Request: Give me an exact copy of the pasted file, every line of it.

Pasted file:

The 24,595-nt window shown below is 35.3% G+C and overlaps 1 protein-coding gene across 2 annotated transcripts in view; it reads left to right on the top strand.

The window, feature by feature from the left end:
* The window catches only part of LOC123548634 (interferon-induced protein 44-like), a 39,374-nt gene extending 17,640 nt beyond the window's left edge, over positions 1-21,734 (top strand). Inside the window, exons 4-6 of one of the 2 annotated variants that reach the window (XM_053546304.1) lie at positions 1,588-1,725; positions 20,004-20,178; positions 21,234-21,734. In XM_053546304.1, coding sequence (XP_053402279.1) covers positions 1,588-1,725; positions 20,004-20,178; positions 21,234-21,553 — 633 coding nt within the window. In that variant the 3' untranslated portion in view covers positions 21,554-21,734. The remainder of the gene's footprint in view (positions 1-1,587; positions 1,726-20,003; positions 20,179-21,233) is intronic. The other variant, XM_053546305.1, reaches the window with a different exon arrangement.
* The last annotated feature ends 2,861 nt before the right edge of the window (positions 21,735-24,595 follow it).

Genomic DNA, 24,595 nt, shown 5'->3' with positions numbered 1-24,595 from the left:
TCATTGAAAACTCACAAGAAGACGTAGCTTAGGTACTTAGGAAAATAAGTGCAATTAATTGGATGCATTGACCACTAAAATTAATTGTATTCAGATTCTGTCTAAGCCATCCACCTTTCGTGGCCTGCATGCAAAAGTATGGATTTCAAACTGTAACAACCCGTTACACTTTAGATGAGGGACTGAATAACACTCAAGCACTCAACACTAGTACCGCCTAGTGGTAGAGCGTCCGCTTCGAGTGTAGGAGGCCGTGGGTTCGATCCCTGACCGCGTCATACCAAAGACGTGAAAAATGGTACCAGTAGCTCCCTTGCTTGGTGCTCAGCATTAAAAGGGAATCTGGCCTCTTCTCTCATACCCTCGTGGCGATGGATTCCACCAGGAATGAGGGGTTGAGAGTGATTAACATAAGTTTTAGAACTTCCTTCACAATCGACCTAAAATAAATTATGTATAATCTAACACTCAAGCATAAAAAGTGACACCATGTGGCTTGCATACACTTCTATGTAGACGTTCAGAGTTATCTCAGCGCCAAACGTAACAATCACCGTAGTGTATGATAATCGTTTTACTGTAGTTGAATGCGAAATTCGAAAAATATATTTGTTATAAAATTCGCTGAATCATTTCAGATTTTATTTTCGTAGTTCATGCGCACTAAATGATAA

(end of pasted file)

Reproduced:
The 24,595-nt window shown below is 35.3% G+C and overlaps 1 protein-coding gene across 2 annotated transcripts in view; it reads left to right on the top strand.

The window, feature by feature from the left end:
* The window catches only part of LOC123548634 (interferon-induced protein 44-like), a 39,374-nt gene extending 17,640 nt beyond the window's left edge, over positions 1-21,734 (top strand). Inside the window, exons 4-6 of one of the 2 annotated variants that reach the window (XM_053546304.1) lie at positions 1,588-1,725; positions 20,004-20,178; positions 21,234-21,734. In XM_053546304.1, coding sequence (XP_053402279.1) covers positions 1,588-1,725; positions 20,004-20,178; positions 21,234-21,553 — 633 coding nt within the window. In that variant the 3' untranslated portion in view covers positions 21,554-21,734. The remainder of the gene's footprint in view (positions 1-1,587; positions 1,726-20,003; positions 20,179-21,233) is intronic. The other variant, XM_053546305.1, reaches the window with a different exon arrangement.
* The last annotated feature ends 2,861 nt before the right edge of the window (positions 21,735-24,595 follow it).

Genomic DNA, 24,595 nt, shown 5'->3' with positions numbered 1-24,595 from the left:
TCATTGAAAACTCACAAGAAGACGTAGCTTAGGTACTTAGGAAAATAAGTGCAATTAATTGGATGCATTGACCACTAAAATTAATTGTATTCAGATTCTGTCTAAGCCATCCACCTTTCGTGGCCTGCATGCAAAAGTATGGATTTCAAACTGTAACAACCCGTTACACTTTAGATGAGGGACTGAATAACACTCAAGCACTCAACACTAGTACCGCCTAGTGGTAGAGCGTCCGCTTCGAGTGTAGGAGGCCGTGGGTTCGATCCCTGACCGCGTCATACCAAAGACGTGAAAAATGGTACCAGTAGCTCCCTTGCTTGGTGCTCAGCATTAAAAGGGAATCTGGCCTCTTCTCTCATACCCTCGTGGCGATGGATTCCACCAGGAATGAGGGGTTGAGAGTGATTAACATAAGTTTTAGAACTTCCTTCACAATCGACCTAAAATAAATTATGTATAATCTAACACTCAAGCATAAAAAGTGACACCATGTGGCTTGCATACACTTCTATGTAGACGTTCAGAGTTATCTCAGCGCCAAACGTAACAATCACCGTAGTGTATGATAATCGTTTTACTGTAGTTGAATGCGAAATTCGAAAAATATATTTGTTATAAAATTCGCTGAATCATTTCAGATTTTATTTTCGTAGTTCATGCGCACTAAATGATAA